Charlie Ebbets¿ had a dream that he wanted to build a baseball field for the Brooklyn Dogers. !Ebbets_Field_aerial.JPG|align=left!In the early 1900¿s, Mr. Ebbets¿ set out to find the perfect place to build the field. The piece of land he bought was referred to as ¿pigtown¿, for it was a garbage dump conveniently located near transportation. On April 13, 1913 the Brooklyn Dogers beat the New York Yankees in the last inning of the field¿s opening game. Ebbets Field as it was named, hosted many World Series and broke the ¿color hurdle¿ for Jackie Robinson on April 15, 1947. Ebbets Field is also where Robinson played his first and last baseball games. After many successful games and several renovations, the last game was played at the stadium in 1957, prior to the Dogers relocating to Californi
Today, Ebbets Field is no longer a baseball field. The field is now the Ebbets Field Apartment complex comprised of 1300 units. According to the New York Times article, ¿Where Once Brooklyn Triumphed, a Tragic Scene¿, the apartment complex is more about the present than the past. Residents go about their daily business of ¿pushing their grocery¿s and complaining about the high cost of putting in new windows instead of people spending time in the courtyard of the building talking about the baseball field.¿ As one young man said he only knew that it was baseball field because he read about it in a book. The one time baseball field today is a ¿hardscrabble neighborhood of auto shops and fast food, and near Medgar Evers College, it is home to retired electricians, Vietnam veterans, black families from the South, recent African immigrants and the formerly homeless¿(New York Times 1).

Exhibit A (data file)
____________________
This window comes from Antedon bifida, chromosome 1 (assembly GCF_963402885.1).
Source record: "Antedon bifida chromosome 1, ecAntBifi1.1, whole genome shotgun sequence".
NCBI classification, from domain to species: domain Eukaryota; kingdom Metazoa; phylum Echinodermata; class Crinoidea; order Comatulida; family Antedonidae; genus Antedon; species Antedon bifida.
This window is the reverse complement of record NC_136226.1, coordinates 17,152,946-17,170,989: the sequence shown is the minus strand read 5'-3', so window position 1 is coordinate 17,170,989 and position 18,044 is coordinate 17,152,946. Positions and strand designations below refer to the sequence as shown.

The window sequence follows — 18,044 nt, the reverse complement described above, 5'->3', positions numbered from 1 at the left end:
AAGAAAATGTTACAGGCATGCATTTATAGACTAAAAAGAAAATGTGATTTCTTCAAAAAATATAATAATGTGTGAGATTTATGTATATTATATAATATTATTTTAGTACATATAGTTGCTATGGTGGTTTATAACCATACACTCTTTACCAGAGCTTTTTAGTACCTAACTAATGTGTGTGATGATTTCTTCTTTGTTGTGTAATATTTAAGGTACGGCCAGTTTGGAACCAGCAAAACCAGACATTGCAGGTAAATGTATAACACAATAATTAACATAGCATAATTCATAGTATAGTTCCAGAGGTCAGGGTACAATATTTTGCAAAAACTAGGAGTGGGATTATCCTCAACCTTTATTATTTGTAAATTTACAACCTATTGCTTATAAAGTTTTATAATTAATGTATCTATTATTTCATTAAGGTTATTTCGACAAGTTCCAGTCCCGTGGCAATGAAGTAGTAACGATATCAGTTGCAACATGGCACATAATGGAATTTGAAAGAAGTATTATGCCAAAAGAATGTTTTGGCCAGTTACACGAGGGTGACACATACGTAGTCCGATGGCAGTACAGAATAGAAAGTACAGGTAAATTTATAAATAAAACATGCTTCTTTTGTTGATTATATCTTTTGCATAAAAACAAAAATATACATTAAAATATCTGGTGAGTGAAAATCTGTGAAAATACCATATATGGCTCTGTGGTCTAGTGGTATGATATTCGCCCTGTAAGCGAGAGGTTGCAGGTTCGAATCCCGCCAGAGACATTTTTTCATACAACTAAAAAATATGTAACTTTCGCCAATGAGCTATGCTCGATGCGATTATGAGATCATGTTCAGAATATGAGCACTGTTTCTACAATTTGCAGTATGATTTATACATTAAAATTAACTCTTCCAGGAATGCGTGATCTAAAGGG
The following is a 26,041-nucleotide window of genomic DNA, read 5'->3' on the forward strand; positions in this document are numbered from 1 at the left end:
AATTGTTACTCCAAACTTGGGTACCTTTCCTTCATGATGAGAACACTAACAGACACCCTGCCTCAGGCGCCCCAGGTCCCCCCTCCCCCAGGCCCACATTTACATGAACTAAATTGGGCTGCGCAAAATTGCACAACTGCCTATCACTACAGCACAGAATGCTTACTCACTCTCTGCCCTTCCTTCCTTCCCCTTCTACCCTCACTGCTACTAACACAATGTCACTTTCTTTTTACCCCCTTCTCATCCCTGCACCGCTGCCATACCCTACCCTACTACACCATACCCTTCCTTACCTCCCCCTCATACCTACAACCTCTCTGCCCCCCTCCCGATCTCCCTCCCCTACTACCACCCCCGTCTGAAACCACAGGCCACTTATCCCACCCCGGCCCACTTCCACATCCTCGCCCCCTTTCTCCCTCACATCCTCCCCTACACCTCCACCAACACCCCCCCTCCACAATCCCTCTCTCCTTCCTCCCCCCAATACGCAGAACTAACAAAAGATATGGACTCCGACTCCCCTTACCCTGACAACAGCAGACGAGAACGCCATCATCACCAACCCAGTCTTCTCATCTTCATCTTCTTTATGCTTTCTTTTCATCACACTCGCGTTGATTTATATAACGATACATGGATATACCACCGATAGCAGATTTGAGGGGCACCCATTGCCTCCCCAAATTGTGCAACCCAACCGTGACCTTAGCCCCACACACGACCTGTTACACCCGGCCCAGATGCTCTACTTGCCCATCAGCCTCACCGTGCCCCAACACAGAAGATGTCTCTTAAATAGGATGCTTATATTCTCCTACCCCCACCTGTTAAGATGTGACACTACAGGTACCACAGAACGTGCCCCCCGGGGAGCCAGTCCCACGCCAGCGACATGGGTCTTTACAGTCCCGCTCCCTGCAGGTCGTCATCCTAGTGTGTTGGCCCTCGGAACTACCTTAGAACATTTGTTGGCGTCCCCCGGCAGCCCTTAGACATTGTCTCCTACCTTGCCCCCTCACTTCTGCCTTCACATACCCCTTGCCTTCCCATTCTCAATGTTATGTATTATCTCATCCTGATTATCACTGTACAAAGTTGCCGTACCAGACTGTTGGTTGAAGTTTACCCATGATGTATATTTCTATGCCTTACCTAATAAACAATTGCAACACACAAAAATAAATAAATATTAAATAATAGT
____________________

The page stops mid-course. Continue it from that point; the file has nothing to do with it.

Ebbets field was once an epicenter for the media. It opened the doors of baseball to the ¿colored¿ players and it has hosted seven World Series. Ebbets Field has since been noted in books, songs and movies. Unfortunately the once vibrant ballpark has taken a dramatic downfall from 1913 to the present. It is disheartening to hear that what was once a gathering place for sports fans, has been denigrated into a housing development for the poor, where people do not talk about the former field and the ones that do learned about the field through reading. It is unfortunate that this once historic landmark has been largely forgotten. It shows how people are losing connection with the past and just worry about the present and making ends meet. The lack of interest in the history is indicative of how times have changed, people focusing on their own well being in the present, rather than understanding a mediated history.